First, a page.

Growth factors: What will set up the third wave of cryptocurrency optimism?

    30 Dec 2021

    The second wave of worldwide interest in cryptocurrencies seems to be nearing its end. If the first one arose in 2017, the second began in 2020, during a global pandemic. What could “drive” the third wave, and when should we expect it?

    You may not remember the crypto boom of 2017 yourself, but that’s when most of today’s cryptocurrency market players entered the industry. The year marked a historic shift for cryptocurrencies in particular and all blockchain-based solutions in general – they were no longer a “toy for computer geeks”, having gained the attention of a wide range of people.

    Naturally, it came at a cost: overheated market, unwanted hype, fraud, and heightened expectations leading to massive losses. Still, the change was fundamentally important, as the new technology showed that it was too good to remain in the shadows for much longer. And even though back in 2017, there really were no obvious prerequisites for a crypto boom, it was akin to a greet sprout breaking through the pavement. The innovativeness and public utility of cryptocurrencies were so prominent that they just couldn’t stay out of sight of the public.

    2020, on the other hand, had the perfect conditions for the second crypto boom. First, hundreds of millions of office workers, schoolchildren, and students have transitioned from offices and classrooms to their apartments. There, they quickly discovered that being by themselves, they didn’t have to pretend to be busy all the time, instead finding time for various new activities.

    People got into computer games, online shopping; some started trading shares as a form of gambling (2020 was a big year for Robinhood and Revolut fintechs), others – opened for themselves the world of the blockchain, cryptocurrency, and DeFi.

    Secondly, almost all world countries, trying to prevent the economic crisis, began to pour huge funds into the economy – literal trillions of dollars in the case of the United States. And no matter how democratically they were distributed, the bulk of this money still ended up in the pockets of white-collar workers, bored at home in front of their computers. (That’s just how ​​our world works.)

    The circumstances aligned: free money, free people with higher education, a newfound gambling streak, and discontent with the existing financial system. As a result, crypto “exploded” again and on a much larger scale than in 2017.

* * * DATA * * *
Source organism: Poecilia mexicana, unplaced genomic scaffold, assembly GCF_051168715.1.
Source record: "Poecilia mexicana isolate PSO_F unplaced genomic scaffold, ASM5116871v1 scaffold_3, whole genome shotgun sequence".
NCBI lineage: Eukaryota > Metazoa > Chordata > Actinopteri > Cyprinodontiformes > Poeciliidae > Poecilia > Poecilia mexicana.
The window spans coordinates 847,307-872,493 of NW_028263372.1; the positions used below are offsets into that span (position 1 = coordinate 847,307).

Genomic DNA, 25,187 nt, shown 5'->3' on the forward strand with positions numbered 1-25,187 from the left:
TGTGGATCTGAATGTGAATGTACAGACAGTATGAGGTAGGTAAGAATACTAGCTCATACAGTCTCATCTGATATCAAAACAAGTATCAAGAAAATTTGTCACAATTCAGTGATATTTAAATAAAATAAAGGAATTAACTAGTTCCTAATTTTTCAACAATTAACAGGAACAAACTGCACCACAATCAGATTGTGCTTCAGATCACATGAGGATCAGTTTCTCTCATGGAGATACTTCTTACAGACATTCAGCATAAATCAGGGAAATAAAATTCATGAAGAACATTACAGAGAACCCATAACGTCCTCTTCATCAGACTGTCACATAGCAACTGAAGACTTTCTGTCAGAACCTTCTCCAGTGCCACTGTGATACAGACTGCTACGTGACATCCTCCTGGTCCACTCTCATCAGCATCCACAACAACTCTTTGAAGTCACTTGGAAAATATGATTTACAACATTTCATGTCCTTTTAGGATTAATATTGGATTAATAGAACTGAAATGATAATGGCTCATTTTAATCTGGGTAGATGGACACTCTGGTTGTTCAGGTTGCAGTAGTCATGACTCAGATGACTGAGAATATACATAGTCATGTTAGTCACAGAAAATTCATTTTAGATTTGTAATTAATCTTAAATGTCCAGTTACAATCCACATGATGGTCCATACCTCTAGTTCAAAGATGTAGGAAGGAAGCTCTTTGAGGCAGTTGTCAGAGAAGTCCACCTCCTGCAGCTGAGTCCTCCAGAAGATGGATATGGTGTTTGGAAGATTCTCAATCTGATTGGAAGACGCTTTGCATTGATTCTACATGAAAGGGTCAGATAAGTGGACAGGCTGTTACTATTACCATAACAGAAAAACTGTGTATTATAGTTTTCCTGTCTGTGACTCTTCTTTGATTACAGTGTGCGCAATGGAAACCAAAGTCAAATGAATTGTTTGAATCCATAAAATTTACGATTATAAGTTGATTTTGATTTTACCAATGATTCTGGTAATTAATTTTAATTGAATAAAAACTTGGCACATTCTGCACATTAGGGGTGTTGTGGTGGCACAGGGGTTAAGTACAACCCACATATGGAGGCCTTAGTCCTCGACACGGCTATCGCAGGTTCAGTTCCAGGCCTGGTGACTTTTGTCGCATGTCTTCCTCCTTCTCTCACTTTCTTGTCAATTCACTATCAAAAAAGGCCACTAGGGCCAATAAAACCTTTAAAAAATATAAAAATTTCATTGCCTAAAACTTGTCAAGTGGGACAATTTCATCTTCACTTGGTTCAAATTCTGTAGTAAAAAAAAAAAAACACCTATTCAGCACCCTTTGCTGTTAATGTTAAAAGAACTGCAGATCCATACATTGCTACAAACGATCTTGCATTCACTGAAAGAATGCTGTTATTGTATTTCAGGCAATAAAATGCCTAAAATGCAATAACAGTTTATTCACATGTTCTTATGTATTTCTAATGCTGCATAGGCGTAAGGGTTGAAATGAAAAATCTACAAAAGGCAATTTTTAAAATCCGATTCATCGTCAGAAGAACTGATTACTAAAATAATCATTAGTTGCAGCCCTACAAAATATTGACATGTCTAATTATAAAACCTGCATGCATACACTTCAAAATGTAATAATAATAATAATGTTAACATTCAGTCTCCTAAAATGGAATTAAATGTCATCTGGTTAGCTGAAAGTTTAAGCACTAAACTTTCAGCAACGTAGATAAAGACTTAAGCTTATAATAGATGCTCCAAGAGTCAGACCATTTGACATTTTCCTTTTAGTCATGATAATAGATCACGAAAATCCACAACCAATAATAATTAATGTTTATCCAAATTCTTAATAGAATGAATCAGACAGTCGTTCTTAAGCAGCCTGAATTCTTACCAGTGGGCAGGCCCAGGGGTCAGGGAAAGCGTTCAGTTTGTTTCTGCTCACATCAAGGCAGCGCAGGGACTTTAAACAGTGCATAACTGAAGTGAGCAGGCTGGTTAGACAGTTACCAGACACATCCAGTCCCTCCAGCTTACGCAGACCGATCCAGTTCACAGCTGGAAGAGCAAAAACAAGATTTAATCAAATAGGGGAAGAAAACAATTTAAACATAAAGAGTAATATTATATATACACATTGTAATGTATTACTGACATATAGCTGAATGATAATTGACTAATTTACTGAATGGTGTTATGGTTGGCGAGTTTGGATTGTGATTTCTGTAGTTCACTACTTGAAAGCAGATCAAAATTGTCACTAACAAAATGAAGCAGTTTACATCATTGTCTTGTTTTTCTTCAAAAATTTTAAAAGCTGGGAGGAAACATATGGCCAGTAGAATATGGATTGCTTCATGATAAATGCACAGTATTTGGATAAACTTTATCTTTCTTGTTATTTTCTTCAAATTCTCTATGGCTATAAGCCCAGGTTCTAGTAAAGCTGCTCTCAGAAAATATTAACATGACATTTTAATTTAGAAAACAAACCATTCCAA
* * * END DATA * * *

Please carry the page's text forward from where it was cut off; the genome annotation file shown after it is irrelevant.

We are still experiencing this latest wave. Not that long ago, the US House of Representatives approved the next stage of the $ 2 trillion Biden plan. More than $ 1.64 trillion for ten years is supposed to get invested in the economy to combat global warming and social inequality.

    The House voted for the “Build Back Better” bill, which includes:

    • emission fines;

    • incentives for electric car purchase;

    • expands the child tax breaks;

    • removes the threat of deportation for millions of migrants living in the country.

    To increase budget revenues, the bill introduces a 15% minimum corporate tax and an additional 5% income tax on the individuals earning over $ 10 million a year, which goes up to 8% if the income exceeds $ 25 million.

    This means another massive infusion in the economy. And regardless of all the talk of “green energy” and social equality significant part of the money will still inevitably flow to the cryptocurrency market.

    Of course, President Joe Biden already signed the Infrastructure Investment and Jobs Act, which doesn’t take into account the interests of the crypto sector. Moreover, the new law can seriously worsen the conditions for the cryptocurrency business. But this is a topic for a separate article. In the meantime, we simply note that there are prerequisites for the next replenishment of the cryptocurrency industry with fiat money.

    However, it is not going to last. The American authorities have already indicated that in 2022 they won’t print money at the same rate; on the contrary, they will begin to take it out of the economy. Other countries are following suit and moving away from the fiscal economic stimuli. This means that the extensive growth of the crypto industry will have to give way to intensive growth.

    What could stimulate the third wave of interest in cryptocurrencies? In my opinion, it is people’s struggle against the state apparatus. It may sound pretentious, but this is why Bitcoin was created in the first place. And now those in power are recklessly laying the foundation for the resistance themselves.

    I have already mentioned before that powerful states prefer to convey new trends in their policies through retired officials. So the other day, former Secretary of State and former US presidential candidate from the Democratic Party, Hillary Clinton, announced at the Bloomberg New Economy forum that cryptocurrencies pose a threat to the US dollar. According to Clinton, digital assets can destabilize global currency markets and states. “It looks very interesting and somewhat exotic … but has the potential for undermining currencies, for undermining the role of the dollar as the reserve currency, for destabilizing nations”, – was the quote from the ex-secretary.

    So there’s no smooth sailing ahead for the crypto industry. At least not in our lifetimes.

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